Marijuana Clubs in San Francisco Unfazed by High Court's Ruling

June 06, 2005

Karen Gullo,

Mike Barnes put his mouth on the end of a plastic bag full of marijuana vapors and inhaled deeply. It's a ritual he practices every day to combat chronic back pain from an Army injury.

``I'm always in pain,'' said the 35-year-old Californian, one of several medical marijuana users who stopped by the Compassion and Care Center, a San Francisco pot club, after the U.S. Supreme Court ruled yesterday that patients such as Barnes are violating federal drug laws.

``My health is more important than someone telling me it's not good for me, that someone being the federal government,'' Barnes said.

Federal law enforcement officials in San Francisco said they don't intend to crack down on medical pot users, who under California state law are allowed to buy and smoke marijuana with a doctor's permission. About 40 marijuana clubs in the city, which operate without interference from local police, are likely to continue in the wake of the Supreme Court decision that federal drug laws ban use of medical pot.

``We respect the state law,'' said Javier Pena, special agency in charge at the San Francisco office of the U.S. Drug Enforcement Agency. ``I can't tell you we are going to shut down all those clubs tomorrow. Our efforts will remain targeted at the trafficking organizations. We've never targeted the user, the sick people, the dying people.''

The DEA in San Francisco has shut down two of the city's pot clubs and arrested two people in connection with club operations in the last two years, said Casey McEnry, an agency spokeswoman.

San Francisco Police spokesman Neville Gittens declined to comment on the Supreme Court ruling and referred questions about policing pot clubs to the San Francisco City Attorney's office.

Alameda County Proposal

``I am disappointed with the U.S. Supreme Court's decision today,'' said City Attorney Dennis Herrera. ``My office remains committed to working with our clients throughout city government to determine if and to what extent there is any room left for local regulation to facilitate the compassionate use of medical marijuana in accordance with the law approved by California voters.''

Across the bay from San Francisco, Alameda County supervisors are scheduled to consider a proposal today to license marijuana clubs to protect them from prosecution.

California voters legalized medical marijuana in 1996. Yesterday's Supreme Court ruling stemmed from a lawsuit filed by two California women seeking to stop the federal government from enforcing the Controlled Substance Act against medical marijuana patients. Twelve U.S. states have decriminalized marijuana, according to the National Organization for the Reform of Marijuana Laws.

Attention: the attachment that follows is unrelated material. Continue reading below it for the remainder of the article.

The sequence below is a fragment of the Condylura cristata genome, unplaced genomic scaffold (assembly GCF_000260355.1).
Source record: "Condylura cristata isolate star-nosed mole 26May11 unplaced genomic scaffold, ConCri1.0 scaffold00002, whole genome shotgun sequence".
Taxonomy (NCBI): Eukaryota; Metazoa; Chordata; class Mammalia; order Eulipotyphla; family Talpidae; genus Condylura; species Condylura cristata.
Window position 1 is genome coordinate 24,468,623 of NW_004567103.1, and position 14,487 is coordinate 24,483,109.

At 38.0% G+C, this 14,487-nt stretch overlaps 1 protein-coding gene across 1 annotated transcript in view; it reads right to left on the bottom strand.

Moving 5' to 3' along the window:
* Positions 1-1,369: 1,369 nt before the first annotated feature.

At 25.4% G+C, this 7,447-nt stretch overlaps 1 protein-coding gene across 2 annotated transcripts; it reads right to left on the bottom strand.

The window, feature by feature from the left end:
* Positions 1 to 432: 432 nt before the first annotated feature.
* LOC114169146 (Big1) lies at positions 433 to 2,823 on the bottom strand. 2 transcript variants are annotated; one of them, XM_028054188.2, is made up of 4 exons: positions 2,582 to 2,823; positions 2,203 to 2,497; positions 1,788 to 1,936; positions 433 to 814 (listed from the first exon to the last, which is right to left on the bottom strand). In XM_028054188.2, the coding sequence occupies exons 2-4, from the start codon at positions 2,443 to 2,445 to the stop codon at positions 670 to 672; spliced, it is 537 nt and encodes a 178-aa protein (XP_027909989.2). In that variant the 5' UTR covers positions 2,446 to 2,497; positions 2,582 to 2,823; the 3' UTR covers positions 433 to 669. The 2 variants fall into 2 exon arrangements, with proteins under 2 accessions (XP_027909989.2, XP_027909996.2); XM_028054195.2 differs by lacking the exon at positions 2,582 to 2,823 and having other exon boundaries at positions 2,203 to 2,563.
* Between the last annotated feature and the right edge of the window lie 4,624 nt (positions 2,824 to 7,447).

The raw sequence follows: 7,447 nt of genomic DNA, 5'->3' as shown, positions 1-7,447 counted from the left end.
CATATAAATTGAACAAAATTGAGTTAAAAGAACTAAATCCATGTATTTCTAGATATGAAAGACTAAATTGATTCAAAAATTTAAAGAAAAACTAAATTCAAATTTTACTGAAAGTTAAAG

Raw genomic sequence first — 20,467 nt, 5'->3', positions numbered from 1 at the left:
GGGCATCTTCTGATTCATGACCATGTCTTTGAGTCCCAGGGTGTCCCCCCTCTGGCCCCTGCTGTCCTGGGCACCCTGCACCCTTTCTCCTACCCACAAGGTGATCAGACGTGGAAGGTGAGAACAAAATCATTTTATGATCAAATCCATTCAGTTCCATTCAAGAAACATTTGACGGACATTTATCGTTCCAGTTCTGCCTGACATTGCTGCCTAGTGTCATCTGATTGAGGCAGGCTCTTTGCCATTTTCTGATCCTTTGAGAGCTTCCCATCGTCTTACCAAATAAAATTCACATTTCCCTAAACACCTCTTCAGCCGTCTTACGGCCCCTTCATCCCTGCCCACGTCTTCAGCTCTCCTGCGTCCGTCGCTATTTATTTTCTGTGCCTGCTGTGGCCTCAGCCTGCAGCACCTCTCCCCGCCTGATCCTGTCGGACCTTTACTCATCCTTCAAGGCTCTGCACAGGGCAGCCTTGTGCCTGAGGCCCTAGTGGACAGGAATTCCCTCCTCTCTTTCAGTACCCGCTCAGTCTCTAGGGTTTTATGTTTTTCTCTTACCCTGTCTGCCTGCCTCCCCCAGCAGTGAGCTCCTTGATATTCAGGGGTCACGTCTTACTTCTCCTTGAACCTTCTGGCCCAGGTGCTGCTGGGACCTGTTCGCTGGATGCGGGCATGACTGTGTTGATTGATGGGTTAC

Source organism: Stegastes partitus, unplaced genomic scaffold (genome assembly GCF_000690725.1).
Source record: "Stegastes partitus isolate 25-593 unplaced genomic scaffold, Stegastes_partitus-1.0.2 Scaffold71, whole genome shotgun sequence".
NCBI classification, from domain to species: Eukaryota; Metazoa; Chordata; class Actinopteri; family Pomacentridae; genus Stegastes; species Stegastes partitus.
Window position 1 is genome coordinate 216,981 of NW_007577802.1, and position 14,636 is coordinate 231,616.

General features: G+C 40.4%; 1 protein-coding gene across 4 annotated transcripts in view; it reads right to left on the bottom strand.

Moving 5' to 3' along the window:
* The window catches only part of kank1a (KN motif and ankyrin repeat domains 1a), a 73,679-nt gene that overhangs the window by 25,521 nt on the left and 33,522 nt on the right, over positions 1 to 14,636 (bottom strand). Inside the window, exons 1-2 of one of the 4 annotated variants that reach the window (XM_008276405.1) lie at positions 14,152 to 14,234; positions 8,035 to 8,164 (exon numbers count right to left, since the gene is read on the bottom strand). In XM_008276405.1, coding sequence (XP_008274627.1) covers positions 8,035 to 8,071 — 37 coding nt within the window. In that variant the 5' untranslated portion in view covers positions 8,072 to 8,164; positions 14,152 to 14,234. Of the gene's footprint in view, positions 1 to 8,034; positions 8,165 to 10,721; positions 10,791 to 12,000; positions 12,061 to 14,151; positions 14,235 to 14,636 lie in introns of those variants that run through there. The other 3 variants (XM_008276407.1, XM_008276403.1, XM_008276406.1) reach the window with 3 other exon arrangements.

Few Prosecutions

California Attorney General Bill Lockyer said the U.S. has always been able to prosecute medical marijuana users for violating federal drug laws and has rarely done so.

``This doesn't represent a big change for the potential for federal enforcement,'' Lockyer said in a telephone interview. ``Our medical marijuana users were always exposed to the possibility of federal prosecution; there haven't been that many.''

Angel Raich, a 39-year-old mother of two from Oakland, one of the plaintiffs in the case, said she doesn't intend to stop using marijuana. Quitting would be a death sentence because pot is the only thing that works against a life-threatening wasting syndrome that robs her of her appetite, said Raich, who has an inoperable brain tumor.

``I don't have a choice but to continue using cannabis,'' she said yesterday on a conference call with reporters.

`Train Wreck' and `White Widow'

At the nonprofit Compassion and Care Center, patients can relax on couches or sit at café tables as they munch on free fruit and other food. To visit the center, located in a storefront building about four blocks from San Francisco City Hall, patients are required to show city-issued medical marijuana identification card and a driver's license before being buzzed in.

Twelve types of marijuana were on sale Monday, ranging in price from $15 for one gram of ``Train Wreck'' to $350 for an ounce of ``White Widow.'' The club gets much of its marijuana from patients who grow it, says Arrow Christopher, who works behind the counter and dispenses pot from plastic jugs to about 100 patients a day. He said the police had never been to the center since he began working there a year ago.

A couple of users gathered yesterday around a vaporizer that blows hot air through a filter filled with marijuana into a long plastic bag. Inhaling air from the bag is easier and safer than inhaling the smoke of a marijuana cigarette, said Jane Weirick, 45, president of the Medical Cannabis Association.

``The Supreme Court ruling doesn't affect local patients,'' said Weirick, who smokes pot to control the symptoms of a neurological disease.

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